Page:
Which lens should I buy for Canon 40d

Discussion in 'Photography' started by Via, Jul 14, 2008.

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  1. Via

    Via New Member

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    I am buying a Canon 40D. Somebody told me I should buy a Sigma 17-70mm lens instead of the original EF 28-135mm IS lens. Because I am low on budget I can not really afford a pro lens.
    I would mostly work in a studio, doing portrait.
    I was also told that this canon lens is okay for happy shots but nothing more.
    Can you guys help me out here?:eek:
    Which one should I choose?
     
  2. David Rasnake

    David Rasnake News/Review Writer News/Review Writer

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    The 28-135 is a perfectly fine lens for the money. Though it's not particularly wide on a 1.6x crop body like the 40D, you won't find the image quality lacking (in my opinion) for the price, and if portraiture is your interest then the 28-135 range is probably a better fit than the 17-70 Sigma (which is a good lens in its own right).

    If I were looking for an upgrade, I'd probably consider either the Sigma 18-50 f/2.8 or the Tamron 17-50 f/2.8 instead for the constant aperture. Ultimately, though, the best advice is probably to get something you can afford initially (again, the 28-135 is a fine lens) and save an upgrade until you know what you want.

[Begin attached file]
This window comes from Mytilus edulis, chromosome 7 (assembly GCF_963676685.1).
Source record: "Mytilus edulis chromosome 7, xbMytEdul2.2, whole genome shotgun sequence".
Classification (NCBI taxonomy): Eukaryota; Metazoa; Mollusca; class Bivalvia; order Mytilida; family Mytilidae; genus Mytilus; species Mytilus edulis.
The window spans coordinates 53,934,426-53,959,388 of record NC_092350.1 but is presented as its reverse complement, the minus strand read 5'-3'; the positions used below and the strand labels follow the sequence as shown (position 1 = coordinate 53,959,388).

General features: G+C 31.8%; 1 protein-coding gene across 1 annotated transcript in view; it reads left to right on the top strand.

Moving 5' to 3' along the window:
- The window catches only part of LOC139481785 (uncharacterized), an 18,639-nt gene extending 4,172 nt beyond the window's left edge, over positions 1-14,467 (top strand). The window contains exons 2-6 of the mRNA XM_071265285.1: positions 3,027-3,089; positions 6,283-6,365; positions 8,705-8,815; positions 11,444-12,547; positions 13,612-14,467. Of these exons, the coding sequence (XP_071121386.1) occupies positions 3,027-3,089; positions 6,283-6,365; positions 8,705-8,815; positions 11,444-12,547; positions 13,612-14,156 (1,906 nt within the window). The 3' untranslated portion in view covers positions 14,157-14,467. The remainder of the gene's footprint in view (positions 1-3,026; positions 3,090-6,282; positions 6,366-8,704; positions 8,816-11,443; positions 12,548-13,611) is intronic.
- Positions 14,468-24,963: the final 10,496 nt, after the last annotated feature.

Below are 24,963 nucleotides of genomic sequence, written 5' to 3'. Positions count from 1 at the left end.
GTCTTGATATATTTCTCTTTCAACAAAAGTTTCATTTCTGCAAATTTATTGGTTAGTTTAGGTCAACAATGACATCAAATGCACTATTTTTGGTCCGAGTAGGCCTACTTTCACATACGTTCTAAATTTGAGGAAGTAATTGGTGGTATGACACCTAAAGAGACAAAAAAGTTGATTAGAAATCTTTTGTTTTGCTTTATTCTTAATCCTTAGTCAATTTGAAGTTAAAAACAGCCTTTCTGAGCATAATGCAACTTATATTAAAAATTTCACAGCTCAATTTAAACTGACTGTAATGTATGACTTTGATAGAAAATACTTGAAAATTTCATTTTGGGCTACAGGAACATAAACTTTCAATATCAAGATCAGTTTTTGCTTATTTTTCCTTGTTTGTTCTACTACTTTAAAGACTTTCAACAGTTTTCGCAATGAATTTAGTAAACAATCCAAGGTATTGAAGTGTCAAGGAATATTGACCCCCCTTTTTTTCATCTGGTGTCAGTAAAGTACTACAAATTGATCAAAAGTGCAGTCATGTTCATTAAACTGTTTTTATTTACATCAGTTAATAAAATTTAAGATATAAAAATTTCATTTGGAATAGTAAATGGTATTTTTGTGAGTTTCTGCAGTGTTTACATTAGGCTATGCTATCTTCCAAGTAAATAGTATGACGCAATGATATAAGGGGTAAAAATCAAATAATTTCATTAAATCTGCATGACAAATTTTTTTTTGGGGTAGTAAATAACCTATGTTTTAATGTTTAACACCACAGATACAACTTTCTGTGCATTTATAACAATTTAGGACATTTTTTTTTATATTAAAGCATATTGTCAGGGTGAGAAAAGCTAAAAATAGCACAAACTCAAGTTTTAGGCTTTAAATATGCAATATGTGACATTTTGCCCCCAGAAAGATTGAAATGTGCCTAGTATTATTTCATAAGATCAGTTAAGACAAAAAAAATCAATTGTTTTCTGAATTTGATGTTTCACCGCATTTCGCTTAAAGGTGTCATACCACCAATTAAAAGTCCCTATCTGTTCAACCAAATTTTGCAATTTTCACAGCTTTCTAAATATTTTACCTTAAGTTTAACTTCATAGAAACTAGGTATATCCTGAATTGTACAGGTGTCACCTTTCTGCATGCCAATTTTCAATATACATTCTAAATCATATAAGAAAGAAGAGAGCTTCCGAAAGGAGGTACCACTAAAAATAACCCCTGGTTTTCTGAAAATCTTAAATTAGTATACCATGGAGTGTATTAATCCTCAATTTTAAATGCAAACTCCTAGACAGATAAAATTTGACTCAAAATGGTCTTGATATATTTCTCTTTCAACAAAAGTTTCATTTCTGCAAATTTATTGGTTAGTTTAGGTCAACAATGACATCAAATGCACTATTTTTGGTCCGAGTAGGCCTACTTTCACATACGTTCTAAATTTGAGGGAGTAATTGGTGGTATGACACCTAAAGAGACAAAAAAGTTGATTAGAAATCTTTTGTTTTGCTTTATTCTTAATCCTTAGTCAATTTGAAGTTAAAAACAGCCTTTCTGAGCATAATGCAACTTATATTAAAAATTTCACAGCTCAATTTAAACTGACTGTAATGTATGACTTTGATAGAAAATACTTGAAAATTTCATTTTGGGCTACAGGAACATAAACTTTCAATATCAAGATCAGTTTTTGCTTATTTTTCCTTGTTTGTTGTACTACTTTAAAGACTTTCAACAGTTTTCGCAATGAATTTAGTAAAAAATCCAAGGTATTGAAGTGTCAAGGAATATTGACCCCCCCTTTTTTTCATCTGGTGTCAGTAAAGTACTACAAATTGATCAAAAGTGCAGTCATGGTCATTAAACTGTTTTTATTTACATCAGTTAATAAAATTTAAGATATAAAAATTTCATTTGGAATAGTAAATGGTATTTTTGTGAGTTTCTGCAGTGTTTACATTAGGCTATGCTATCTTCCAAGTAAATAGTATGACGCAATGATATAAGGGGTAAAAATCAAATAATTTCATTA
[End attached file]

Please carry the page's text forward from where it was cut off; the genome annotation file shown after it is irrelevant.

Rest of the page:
dr
     
  3. AaronM

    AaronM News/Review Writer News/Review Writer

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    For studio work, get the Canon 50mm f1.8 II ! At less than $100, there's just no competitor. It's not built as well as Canon's more modern consumer grade pieces, with a plastic mount and such, but has fantastic image abilities, and that extra stop and 1/3(?, perhaps 1/2 I can't ever do stop-math) over the 2.8 gives you the shallowness when you need it. I'd say the 28-135 is a decent all purpose beast, I have it and it's fine, but if you use it more than occasionally, you will be tempted to upgrade.

    A
     
  4. David Rasnake

    David Rasnake News/Review Writer News/Review Writer

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    Ah, I didn't even think about a prime (inconceivable!). Yes, a 50mm is an excellent investment, and something you should buy at some point regardless. Problem is, it can be a little limiting as a walk-around lens if you're not used to working with primes (lenses that are fixed focal length - that is, that don't zoom).

    [As for the stop math, f/1.8 is actually about a stop and a third faster than an f/2.8 lens (f/2 being a stop faster than f/2.8, and f/1.4 being a stop faster than f/2 - it's a geometric series).]

    dr
     
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